A New Digital Camera

by Bob Seidel

For those of us who follow the digital camera industry, THE big event of the year is the Photo Marketing Association (PMA) trade show, just recently held in Las Vegas. Most manufacturers introduce their new products there, and the industry press is full of product evaluations. So, if you are going to buy a new camera around this time of the year, it's worthwhile to wait until after the PMA to get the latest and greatest.

My wife and I now photograph almost exclusively in digital, and we use two cameras. My main camera is a somewhat elderly now Olympus E-10. It is a fairly large, DSLR (Digital Single Lens Reflex) camera but still an excellent one. In fact, I just renewed the service contract on it, because I intend to be using it for a few years to come. Our other camera was an also somewhat elderly Kodak unit - in fact, it was one of the first popular digital cameras. Well, the Kodak auto focus has begun to fail, and it is of course not up to speed technically any more. So, we set about finding a new camera.

The field is now full of really excellent cameras from many manufacturers. Digital cameras have steadily improved in features and quality, and steadily declined in price to some degree. The question is: how to evaluate all the features and pick one? These are the features that we wanted:

Size: We like to use a "big" camera (one with a large lens and full features) for our better photography, and a smaller, almost pocket sized, unit for quick shots. We try to carry a camera with us when we take walks on the beach or ride our bikes just in case that spectacular shot suddenly presents itself to us. Since the E-10 is our "big" camera, the new one needed to be petite.

Lens Cap: This may sound trivial, but we needed a camera with a built in, automatic lens closing mechanism. My wife constantly misplaces lens caps (they appear months or years later in various corners of the house) and she hates lens caps on a tether.

Batteries: We have lots of rechargeable (NiMH) AA sized batteries. We didn't want a camera that took an odd sized or unique battery, and wanted to use the batteries, chargers, etc. that we already had. Also, battery technology does advance. Our first NiMH batteries had a capacity of 1450 mah (milli-amp-hours). Our newer ones are 1900 mah and you can get them with 2000 mah - a significant improvement in capacity. This type of advancing technology only occurs in "standard" units, rarely in oddball or unique ones.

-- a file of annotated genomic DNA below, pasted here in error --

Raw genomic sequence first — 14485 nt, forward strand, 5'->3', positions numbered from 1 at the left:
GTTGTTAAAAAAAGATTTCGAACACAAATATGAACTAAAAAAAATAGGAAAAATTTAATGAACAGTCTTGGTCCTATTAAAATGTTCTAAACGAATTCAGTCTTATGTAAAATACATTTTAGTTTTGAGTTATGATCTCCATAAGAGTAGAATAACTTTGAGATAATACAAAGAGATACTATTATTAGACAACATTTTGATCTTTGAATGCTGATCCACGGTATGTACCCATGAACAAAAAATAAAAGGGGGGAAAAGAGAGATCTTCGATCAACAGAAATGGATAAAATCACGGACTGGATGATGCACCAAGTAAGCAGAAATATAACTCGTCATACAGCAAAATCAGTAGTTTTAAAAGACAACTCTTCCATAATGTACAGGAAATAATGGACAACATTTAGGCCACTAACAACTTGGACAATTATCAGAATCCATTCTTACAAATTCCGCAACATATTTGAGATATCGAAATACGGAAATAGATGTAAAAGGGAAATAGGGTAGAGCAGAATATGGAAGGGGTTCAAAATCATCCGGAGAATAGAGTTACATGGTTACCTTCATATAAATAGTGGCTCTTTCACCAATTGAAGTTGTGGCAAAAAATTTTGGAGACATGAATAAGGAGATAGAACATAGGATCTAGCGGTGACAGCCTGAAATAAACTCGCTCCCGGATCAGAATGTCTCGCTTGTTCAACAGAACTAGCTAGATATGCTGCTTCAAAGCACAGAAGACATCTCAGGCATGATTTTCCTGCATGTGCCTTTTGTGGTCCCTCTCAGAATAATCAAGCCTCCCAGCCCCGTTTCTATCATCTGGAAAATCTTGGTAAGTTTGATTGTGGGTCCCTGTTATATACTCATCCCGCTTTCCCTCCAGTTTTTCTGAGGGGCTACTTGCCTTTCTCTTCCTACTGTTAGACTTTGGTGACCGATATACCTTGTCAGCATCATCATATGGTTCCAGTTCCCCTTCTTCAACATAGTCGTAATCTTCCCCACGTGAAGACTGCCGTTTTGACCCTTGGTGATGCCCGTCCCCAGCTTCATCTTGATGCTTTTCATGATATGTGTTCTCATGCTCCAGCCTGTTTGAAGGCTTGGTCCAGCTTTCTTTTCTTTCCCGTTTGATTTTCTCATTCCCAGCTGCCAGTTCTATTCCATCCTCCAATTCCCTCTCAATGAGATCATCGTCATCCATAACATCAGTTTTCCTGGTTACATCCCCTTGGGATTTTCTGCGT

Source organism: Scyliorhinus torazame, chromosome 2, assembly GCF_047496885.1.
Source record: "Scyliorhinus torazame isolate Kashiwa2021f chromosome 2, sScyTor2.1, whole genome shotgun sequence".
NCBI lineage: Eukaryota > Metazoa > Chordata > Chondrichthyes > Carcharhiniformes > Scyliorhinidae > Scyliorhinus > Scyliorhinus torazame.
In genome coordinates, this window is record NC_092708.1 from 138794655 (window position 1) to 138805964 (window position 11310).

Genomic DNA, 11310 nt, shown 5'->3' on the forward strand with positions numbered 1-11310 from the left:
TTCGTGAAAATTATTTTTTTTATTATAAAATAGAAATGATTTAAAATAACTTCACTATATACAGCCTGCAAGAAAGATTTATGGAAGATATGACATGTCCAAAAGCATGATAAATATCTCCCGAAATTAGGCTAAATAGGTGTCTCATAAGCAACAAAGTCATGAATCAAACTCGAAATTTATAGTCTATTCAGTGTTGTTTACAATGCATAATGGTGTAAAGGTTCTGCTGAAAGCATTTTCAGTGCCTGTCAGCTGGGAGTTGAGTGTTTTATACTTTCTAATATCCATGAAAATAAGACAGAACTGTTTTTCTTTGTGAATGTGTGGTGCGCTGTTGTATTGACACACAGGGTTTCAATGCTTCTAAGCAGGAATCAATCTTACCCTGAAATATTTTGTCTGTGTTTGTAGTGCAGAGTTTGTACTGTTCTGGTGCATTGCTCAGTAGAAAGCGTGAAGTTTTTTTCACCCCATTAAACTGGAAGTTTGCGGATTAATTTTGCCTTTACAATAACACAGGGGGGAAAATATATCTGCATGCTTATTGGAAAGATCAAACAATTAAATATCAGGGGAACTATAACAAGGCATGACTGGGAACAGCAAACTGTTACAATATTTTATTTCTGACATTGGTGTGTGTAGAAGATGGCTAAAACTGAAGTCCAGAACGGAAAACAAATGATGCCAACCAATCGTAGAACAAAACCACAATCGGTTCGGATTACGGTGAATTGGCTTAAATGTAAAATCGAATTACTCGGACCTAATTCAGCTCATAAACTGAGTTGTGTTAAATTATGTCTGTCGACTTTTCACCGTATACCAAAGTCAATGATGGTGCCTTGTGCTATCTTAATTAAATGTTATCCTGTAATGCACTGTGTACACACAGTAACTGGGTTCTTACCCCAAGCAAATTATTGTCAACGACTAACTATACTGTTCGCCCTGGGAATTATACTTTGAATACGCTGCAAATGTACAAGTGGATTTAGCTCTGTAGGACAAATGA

Photo Storage or Digital Film: Both our prior cameras used CF (Compact Flash) cards, which continue to be the most popular format. There are a number of new sized cards being used by cameras now, which in my mind has just introduced confusion into the industry. We wanted to again use the CF cards that we already had.

Features: Most digital cameras now are very technically capable, but there are still differences in the feature sets, controls, usability, etc. Since there is no local digital camera store, you can only rely on reviews and comments you read on the Internet. So, I did a lot of reading and browsing.

We finally ended up with a new Canon model A70. Canon is, of course, a major player in the business, and the A70 was very highly rated. It was also a follow-on model to a proven family of cameras. It satisfied all of the above requirements, but once we got out hands on it, we found that there were some features that were really excellent.

Primary of these was that it was very fast. The time to start up and the time to store and retrieve images from the CF cards was dramatically better than either of our prior cameras. With my E-10, you have to wait when you view images after shotting, and especially if you zoom in - with the Canon it's almost instantaneous. However, the auto-focus and shutter delay was about the same as the old Kodak. If you want good auto-focus, it takes the camera a bit of time to do it.

The LCD screen was a vast improvement over the Kodak, and much more visible in bright light. The menus were also very well organized and easy to use.

The auto-focus is definitely far superior to even the E-10 - something Canon has always been known for. It will scan the photo area for items to focus on, and even shows you the area in the picture that it uses by displaying green squares on the screen where they are. Really neat!

And, of course, the photos it takes are excellent. I think we have a winner!

(Bob Seidel is a local computer consultant in the Southport / Oak Island area. You can visit his website at www.bobseidel.com or e-mail him at bsc@bobseidel.com)